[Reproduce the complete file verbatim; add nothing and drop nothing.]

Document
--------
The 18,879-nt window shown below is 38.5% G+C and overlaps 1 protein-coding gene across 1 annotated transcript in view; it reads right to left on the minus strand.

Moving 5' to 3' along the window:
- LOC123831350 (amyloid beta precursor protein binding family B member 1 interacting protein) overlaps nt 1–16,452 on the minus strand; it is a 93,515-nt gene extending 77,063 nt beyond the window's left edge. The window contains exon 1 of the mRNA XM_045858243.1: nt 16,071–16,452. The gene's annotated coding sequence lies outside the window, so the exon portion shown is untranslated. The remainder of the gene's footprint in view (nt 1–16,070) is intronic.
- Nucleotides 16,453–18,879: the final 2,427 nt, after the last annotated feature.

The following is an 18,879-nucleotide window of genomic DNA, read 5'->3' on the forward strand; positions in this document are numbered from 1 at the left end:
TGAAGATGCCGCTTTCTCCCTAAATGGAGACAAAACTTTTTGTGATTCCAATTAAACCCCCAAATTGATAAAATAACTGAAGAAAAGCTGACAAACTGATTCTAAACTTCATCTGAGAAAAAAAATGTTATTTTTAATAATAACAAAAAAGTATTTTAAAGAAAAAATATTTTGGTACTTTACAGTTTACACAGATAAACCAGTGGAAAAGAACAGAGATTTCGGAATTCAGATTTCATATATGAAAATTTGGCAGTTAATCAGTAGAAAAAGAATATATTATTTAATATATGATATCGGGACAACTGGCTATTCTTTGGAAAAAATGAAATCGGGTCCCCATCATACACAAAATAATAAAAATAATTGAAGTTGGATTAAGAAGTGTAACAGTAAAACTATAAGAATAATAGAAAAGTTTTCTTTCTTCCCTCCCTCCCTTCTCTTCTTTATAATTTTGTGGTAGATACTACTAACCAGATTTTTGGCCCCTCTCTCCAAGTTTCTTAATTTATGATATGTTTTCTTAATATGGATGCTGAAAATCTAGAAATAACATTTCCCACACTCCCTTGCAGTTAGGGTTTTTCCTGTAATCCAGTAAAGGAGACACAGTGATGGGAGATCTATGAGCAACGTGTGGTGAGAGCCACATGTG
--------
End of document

The 18,879-nt window shown below is 38.5% G+C and overlaps 1 protein-coding gene across 1 annotated transcript in view; it reads right to left on the minus strand.

Moving 5' to 3' along the window:
- LOC123831350 (amyloid beta precursor protein binding family B member 1 interacting protein) overlaps nt 1–16,452 on the minus strand; it is a 93,515-nt gene extending 77,063 nt beyond the window's left edge. The window contains exon 1 of the mRNA XM_045858243.1: nt 16,071–16,452. The gene's annotated coding sequence lies outside the window, so the exon portion shown is untranslated. The remainder of the gene's footprint in view (nt 1–16,070) is intronic.
- Nucleotides 16,453–18,879: the final 2,427 nt, after the last annotated feature.

The following is an 18,879-nucleotide window of genomic DNA, read 5'->3' on the forward strand; positions in this document are numbered from 1 at the left end:
TGAAGATGCCGCTTTCTCCCTAAATGGAGACAAAACTTTTTGTGATTCCAATTAAACCCCCAAATTGATAAAATAACTGAAGAAAAGCTGACAAACTGATTCTAAACTTCATCTGAGAAAAAAAATGTTATTTTTAATAATAACAAAAAAGTATTTTAAAGAAAAAATATTTTGGTACTTTACAGTTTACACAGATAAACCAGTGGAAAAGAACAGAGATTTCGGAATTCAGATTTCATATATGAAAATTTGGCAGTTAATCAGTAGAAAAAGAATATATTATTTAATATATGATATCGGGACAACTGGCTATTCTTTGGAAAAAATGAAATCGGGTCCCCATCATACACAAAATAATAAAAATAATTGAAGTTGGATTAAGAAGTGTAACAGTAAAACTATAAGAATAATAGAAAAGTTTTCTTTCTTCCCTCCCTCCCTTCTCTTCTTTATAATTTTGTGGTAGATACTACTAACCAGATTTTTGGCCCCTCTCTCCAAGTTTCTTAATTTATGATATGTTTTCTTAATATGGATGCTGAAAATCTAGAAATAACATTTCCCACACTCCCTTGCAGTTAGGGTTTTTCCTGTAATCCAGTAAAGGAGACACAGTGATGGGAGATCTATGAGCAACGTGTGGTGAGAGCCACATGTG